A judge due to sentence the first two people to be charged under NSW race-fixing laws has indicated he won't jail a horse trainer for cheating in the 2013 Tamworth Cup.
Cody Glenn Morgan, whose partner is heavily pregnant, appeared relieved at the words of Acting Judge Colin Charteris, who said the 31-year-old had "considerable potential".
Morgan and family friend Robert James Clement, 51, were last month found guilty of engaging in conduct to corrupt the betting outcome of the Cup.
The crown contended they had an agreement to obtain a financial windfall and drenched Morgan's horse Prussian Secret just hours before it won the race.
Morgan also was found guilty of using corrupt conduct information to bet on an event, namely that he knew the horse had been treated, before he placed a $100 each-way bet on the race.
He was also convicted over an offence relating to treating Prussian Secret before the Gunnedah Cup in May 2013.
In Sydney's District Court on Thursday, Clement pleaded guilty to facilitating corrupt conduct in relation to a 2013 Tamworth harness race but asked that two matters be taken into account.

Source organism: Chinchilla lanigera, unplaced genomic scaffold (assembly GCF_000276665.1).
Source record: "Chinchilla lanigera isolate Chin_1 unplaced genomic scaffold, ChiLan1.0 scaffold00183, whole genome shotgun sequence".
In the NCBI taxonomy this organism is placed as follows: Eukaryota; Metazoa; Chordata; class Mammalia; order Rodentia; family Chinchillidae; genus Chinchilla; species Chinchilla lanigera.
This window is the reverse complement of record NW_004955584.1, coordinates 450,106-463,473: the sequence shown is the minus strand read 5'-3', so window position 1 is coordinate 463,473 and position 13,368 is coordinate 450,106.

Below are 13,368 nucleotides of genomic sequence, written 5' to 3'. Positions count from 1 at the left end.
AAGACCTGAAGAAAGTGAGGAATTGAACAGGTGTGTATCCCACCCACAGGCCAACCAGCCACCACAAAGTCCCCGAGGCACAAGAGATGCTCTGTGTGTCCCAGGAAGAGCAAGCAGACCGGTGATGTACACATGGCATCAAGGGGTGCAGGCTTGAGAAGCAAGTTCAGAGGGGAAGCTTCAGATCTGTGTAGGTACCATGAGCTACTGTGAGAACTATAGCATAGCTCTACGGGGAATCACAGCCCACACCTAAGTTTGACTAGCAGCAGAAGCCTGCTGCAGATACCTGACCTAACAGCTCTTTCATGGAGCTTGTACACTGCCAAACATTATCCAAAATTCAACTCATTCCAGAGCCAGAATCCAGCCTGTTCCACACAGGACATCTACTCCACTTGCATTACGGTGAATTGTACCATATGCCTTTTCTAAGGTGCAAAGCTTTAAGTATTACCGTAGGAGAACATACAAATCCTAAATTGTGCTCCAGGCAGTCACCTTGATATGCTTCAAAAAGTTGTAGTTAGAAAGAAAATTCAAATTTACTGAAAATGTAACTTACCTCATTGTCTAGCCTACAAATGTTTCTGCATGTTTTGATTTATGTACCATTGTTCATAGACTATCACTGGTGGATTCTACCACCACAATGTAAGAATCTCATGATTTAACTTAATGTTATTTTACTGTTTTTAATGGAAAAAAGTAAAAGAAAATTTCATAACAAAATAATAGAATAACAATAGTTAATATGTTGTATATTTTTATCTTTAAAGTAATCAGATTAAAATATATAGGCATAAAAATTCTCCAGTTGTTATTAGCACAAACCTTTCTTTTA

Morgan told the judge of his remorse, of how his parents had to sell a property to fund his trial and his ensuing psychological problems.
On Wednesday, Racing NSW stewards imposed a 15-month disqualification on Morgan but he's free to continue training now as he had already stood down for 18 months.
"I left school in year 9, I don't know a lot else," he said.
He had been an apprentice jockey, but was injured in a rodeo and is soon facing a 10th operation.
Crown prosecutor Jane Kripner said general deterrence was important, noting Morgan was primarily motivated by greed and the cheating attacked the integrity of racing.
Morgan's lawyer, Peter Skinner, submitted that the trainer now "is older and wiser" and a bond or community sentence would be appropriate.
He will be sentenced in Sydney on September 13, before Clement faces a sentence hearing.